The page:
Warm up this winter with coffee and tea cocktails

Warm up this winter with coffee and tea cocktails

Hot cocktails mixed with sugar and spices provide comfort during long cold winters. Enhance this experience by stirring in a hot beverage, such as tea or coffee.

“Hot toddy is done and dusty,” says Manoj Jangid, director, food and beverage, JW Marriott Mumbai Sahar. About a year ago, he introduced a Filter Coffee Martini inspired by the modern classic Espresso Martini. He says the guests have thrown it up.

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Coffee can be a versatile cocktail ingredient used to make both hot and cold drinks. Filter Coffee Martini, which contains 30 ml of decoction, 45 ml of full cream, 60 ml of vodka and 20 ml of sugar syrup, can be stirred and heated on a stove – never in a microwave, because alcohol is flammable. Heat it for a few seconds so that the alcohol does not evaporate. For a cold drink, shake it with ice. “To serve it with flair, opt for a martini glass for the cold version and brandy sniffer for the hot beverage,” advises Jangid, adding, “Play with this cocktail by swapping vodka for a peat whiskey or old monk.”

Even a classic like Irish Coffee, with hot coffee, Irish whiskey and cream, can be swapped out. Jangid shares a tip: Add a shot of hazelnut liqueur, or slap some mint leaves between your palms and stir them in for a refreshing twist.

To make quick coffee-based cocktails, you need to have a coffee syrup on hand. Although it is easily available online, consider making one at home. Dushyant Tanwar, mixologist and brand manager at the alcohol company Monika Enterprises, shares a recipe: Mix in a container 50 g sugar, 60 ml water and 2 tablespoons coffee, put it on a stove, let it simmer and the syrup will be ready when the coffee and the sugar is completely dissolved. Add a teaspoon of syrup to 30 ml of stored rum, stir in 90 ml of warm water and garnish with a dab of cream. “It’s a dessert-like coffee drink after dinner,” he says.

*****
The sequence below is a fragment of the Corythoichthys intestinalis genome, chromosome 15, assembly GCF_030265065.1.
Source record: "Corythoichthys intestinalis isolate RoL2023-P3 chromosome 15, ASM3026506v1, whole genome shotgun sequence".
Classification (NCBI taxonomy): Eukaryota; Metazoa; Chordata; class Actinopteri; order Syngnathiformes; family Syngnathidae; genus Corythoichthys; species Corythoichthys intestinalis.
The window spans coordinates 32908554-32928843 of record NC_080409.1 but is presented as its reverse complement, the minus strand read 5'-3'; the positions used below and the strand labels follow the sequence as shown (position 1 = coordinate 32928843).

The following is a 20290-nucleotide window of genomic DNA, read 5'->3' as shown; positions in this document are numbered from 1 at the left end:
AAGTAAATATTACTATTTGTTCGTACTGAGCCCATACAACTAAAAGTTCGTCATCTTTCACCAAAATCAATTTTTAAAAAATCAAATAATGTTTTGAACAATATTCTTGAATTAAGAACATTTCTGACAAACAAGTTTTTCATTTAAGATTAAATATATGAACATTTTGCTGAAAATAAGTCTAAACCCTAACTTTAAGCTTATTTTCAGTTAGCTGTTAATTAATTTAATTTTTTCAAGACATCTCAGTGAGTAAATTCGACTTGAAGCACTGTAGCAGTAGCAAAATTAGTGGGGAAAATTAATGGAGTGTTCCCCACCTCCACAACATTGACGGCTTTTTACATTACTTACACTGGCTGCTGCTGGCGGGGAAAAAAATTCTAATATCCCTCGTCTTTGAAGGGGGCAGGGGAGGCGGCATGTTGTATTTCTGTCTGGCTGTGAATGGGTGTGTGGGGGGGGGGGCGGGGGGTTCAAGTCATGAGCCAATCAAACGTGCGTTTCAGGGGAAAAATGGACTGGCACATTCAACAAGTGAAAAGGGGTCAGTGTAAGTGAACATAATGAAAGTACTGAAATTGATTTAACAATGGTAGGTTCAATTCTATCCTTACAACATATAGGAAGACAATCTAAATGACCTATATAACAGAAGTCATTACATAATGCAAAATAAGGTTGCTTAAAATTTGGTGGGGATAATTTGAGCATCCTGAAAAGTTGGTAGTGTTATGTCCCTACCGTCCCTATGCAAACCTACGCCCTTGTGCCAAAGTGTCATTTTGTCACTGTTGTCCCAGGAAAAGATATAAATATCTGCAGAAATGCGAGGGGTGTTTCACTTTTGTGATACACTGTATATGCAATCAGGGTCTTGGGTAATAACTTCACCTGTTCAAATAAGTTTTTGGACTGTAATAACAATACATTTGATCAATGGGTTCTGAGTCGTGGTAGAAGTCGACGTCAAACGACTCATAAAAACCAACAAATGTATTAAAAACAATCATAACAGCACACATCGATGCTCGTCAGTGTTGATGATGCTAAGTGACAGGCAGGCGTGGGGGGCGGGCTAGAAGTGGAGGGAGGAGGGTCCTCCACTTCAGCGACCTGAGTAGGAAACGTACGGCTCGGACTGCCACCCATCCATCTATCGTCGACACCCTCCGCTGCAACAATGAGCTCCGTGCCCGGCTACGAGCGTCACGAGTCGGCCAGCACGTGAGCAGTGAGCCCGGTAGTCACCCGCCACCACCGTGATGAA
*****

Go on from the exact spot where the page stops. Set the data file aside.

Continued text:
The formula for winterizing a tea or coffee cocktail is to think of it in three parts – choose a drink, a spirit to complement it, and take it to the next level with a garnish. A cinnamon stick is an easy matter, and Tanwar says its flavor can be unlocked by heating it gently – avoiding burning it – and placing it on the edge of your glass. His advice is no to let it fall into the drink – let the aromas entice your senses before you take a sip.

Those who find mulled wine itchy sweet can turn to hot tea cocktails. Pushpanjali Banerji, brand director at the alcohol company Kyndal group, suggests pairing tea with blended scotch. She says a masala chai decoction can be mixed with a mixed scotch and sweetened with sugar for a new winter cocktail. A nice spicy rum is tailored for chai premixes. “The molasses in rum has a natural sweetness that complements the taste of masala tea,” explains Banerji. Even bourbon, like a Jim Beam, will go well with black tea. It is, after all, the basic spirit of hot toddy. Add a cinnamon stick as a garnish.

“Today, hot teas are served with a shot of gin in cocktail bars,” Jangid notes, adding, “Tea like oolong and Christmas tea infusions with berries complete the botanical ingredients for a warm beautiful taste.” So warm up this winter.

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